Lamar Van Dusen: The barrier to Education in Under- Privileged Countries


Every child, according to world sources have an equal chance to survive, develop, and realize they’re full potential as per Lamar Van Dusen. According to UNICEF, just two-thirds of secondary school-aged children in the globe are enrolled in school, with only one-third in the least developed nations. Globally, more than 124 million children and early adolescents are denied access to school, according to the organization. Poverty, gender imbalance, impairments, long commutes, and conflict zones are just a few of the obstacles that children encounter when it comes to getting an education.

·         Poverty

Poverty is probably the most pervasive barrier to children attending school. To begin with, poor families are unable to pay for their children’s tuition, textbooks, and uniforms. Children are sometimes asked to help with household tasks instead of going to school. In contrast, students in low-income nations such as Tanzania and Cameroon is less likely to have adequate classrooms and learning equipment. Students in those places are accustomed to sharing worn-out textbooks. Another difficulty in underdeveloped countries where instructors are not paid is having an untrained or no teacher according to Lamar Van Dusen. According to UNESCO, the globe would require an additional 3.3 million primary teachers and 5.1 million lower secondary teachers in schools by 2030 to provide all children with basic education, and roughly 29 nations will lack sufficient primary teachers by 2030.

·         Disabilities

In low-income nations, children with disabilities are one of the most stigmatized populations. They are less likely than their counterparts without impairments to attend school. For example, the difference in primary school attendance rates between impaired and non-disabled children varies from 10% in India to 60% in Indonesia, and from 15% in Cambodia to 58 percent in Indonesia for secondary education.


·         Gender Disparity

While global gender equality has increased, disparities and prejudice still exist in many poor countries. School costs, strong cultural traditions favoring boys’ education when a family has limited finances, a lack of private and separate latrines, and unfavorable classroom conditions in which females may experience assault, exploitation, or corporal punishment is all barrier to girls’ education. According to UNICEF, approximately one-third of girls in poor countries marry before the age of 18, and one-third of women give birth before the age of 20 in the eyes of Lamar Van Dusen. Child marriage would drop by 64% in Sub-Saharan Africa and South and West Asia if all girls received secondary school, according to UNICEF, from almost 2.9 million to just over 1 million.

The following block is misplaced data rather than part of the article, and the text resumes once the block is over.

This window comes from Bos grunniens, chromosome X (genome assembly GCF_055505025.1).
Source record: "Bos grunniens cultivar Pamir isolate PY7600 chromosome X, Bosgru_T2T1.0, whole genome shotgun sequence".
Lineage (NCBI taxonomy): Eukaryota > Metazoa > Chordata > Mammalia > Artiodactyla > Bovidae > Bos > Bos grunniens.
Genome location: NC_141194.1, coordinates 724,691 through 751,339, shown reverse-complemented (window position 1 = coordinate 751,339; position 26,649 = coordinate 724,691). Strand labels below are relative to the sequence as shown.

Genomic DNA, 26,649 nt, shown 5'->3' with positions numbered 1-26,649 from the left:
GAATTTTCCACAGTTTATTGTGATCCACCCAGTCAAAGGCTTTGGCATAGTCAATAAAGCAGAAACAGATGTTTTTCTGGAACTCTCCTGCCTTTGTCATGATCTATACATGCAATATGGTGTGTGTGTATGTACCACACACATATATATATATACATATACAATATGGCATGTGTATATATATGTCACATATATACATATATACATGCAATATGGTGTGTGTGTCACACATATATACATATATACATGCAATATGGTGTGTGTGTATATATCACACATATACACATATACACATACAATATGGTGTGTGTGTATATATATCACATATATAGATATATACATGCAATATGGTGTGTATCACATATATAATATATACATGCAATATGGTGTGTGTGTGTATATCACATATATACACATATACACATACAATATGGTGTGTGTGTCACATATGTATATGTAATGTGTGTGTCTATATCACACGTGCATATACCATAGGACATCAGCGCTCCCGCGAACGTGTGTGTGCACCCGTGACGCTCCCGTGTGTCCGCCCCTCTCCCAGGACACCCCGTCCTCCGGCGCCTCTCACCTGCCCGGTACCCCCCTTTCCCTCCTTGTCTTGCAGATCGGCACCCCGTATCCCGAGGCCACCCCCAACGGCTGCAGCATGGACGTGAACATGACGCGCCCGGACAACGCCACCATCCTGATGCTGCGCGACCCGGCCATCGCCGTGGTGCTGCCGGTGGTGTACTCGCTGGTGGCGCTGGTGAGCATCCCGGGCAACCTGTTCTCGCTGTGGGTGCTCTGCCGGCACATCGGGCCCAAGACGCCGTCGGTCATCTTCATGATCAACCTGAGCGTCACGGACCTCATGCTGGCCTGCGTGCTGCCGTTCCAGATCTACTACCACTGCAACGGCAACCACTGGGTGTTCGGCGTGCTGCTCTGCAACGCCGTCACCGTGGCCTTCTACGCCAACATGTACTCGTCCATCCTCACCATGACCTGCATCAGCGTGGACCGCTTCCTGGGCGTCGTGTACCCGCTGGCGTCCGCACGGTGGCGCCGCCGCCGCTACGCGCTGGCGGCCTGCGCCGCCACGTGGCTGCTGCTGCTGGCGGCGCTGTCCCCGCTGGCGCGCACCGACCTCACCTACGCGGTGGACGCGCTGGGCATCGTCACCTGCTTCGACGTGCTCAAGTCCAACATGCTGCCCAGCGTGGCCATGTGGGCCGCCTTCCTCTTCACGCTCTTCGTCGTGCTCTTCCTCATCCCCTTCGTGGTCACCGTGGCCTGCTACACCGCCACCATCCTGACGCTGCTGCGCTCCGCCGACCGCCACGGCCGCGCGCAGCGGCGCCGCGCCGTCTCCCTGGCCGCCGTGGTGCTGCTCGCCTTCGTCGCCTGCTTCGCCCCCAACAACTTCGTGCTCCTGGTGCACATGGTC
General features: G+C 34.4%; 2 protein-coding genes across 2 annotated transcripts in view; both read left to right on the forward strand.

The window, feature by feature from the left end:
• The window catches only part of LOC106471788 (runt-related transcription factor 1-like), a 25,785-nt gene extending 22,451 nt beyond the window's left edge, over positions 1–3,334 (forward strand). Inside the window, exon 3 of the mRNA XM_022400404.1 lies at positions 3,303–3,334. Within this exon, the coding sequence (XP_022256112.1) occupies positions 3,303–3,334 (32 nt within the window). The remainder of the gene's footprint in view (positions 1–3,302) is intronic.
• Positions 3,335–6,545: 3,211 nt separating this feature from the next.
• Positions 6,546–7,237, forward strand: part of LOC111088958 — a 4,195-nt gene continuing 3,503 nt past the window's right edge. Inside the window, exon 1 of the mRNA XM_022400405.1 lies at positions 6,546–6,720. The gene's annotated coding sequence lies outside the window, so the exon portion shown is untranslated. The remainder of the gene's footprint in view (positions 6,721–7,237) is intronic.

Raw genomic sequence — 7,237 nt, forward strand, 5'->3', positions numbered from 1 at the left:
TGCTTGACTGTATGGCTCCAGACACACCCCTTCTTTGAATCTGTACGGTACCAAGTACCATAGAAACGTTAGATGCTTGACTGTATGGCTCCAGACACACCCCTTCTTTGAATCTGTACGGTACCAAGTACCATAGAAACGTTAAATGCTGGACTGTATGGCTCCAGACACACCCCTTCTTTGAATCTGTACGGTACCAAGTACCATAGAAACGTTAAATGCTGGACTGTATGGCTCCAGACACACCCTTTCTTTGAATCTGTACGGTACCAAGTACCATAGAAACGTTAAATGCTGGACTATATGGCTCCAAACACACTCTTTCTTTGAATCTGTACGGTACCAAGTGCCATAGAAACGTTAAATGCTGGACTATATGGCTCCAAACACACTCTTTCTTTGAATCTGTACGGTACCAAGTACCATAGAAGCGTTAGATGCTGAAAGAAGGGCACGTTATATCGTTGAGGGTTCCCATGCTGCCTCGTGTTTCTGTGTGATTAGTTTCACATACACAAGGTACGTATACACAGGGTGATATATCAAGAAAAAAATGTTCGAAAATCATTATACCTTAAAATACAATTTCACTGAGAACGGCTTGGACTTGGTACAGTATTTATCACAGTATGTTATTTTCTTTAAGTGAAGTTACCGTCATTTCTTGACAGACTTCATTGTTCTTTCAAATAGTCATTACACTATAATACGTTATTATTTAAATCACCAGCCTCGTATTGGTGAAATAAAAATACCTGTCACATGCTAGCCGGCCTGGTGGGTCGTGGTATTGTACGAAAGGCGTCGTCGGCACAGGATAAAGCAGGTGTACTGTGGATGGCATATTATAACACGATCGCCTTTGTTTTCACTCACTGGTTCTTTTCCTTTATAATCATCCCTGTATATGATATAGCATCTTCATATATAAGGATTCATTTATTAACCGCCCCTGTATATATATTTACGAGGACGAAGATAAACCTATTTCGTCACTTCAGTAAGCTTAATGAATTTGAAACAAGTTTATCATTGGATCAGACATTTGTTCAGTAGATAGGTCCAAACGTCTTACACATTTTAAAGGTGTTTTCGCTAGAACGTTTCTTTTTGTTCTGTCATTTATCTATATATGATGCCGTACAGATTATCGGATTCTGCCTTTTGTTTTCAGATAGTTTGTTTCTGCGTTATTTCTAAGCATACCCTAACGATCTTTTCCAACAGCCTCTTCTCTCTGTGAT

·         Long Commute

Because many underdeveloped countries lack a public transportation system, pupils must walk to school. A walk to school for youngsters living in suburban regions, on the other hand, could take three hours or longer. For youngsters, especially those with impairments, this is simply too much. On their walk to and from school, female pupils may be subjected to violence.

·         Warzones

According to the Huffington Post, a quarter of the world’s school-age children live in nations devastated by conflicts and natural disasters. More than 6,000 schools in Syria, for example, are no longer in operation because they have been taken by the military or converted into emergency shelters. Meanwhile, a fifth of schools in the Central African Republic is closed owing to the conflict between primarily Muslim Seleka rebels and Christian anti-balata militias as told by Lamar Van Dusen. According to UNICEF, a child who has been out of school for more than a year is unlikely to return. Developed countries could assist developing countries by providing financial assistance. The money for education is the most pressing issue in developing countries. Developed countries might provide financial assistance to these developing countries to help them raise their literacy rates.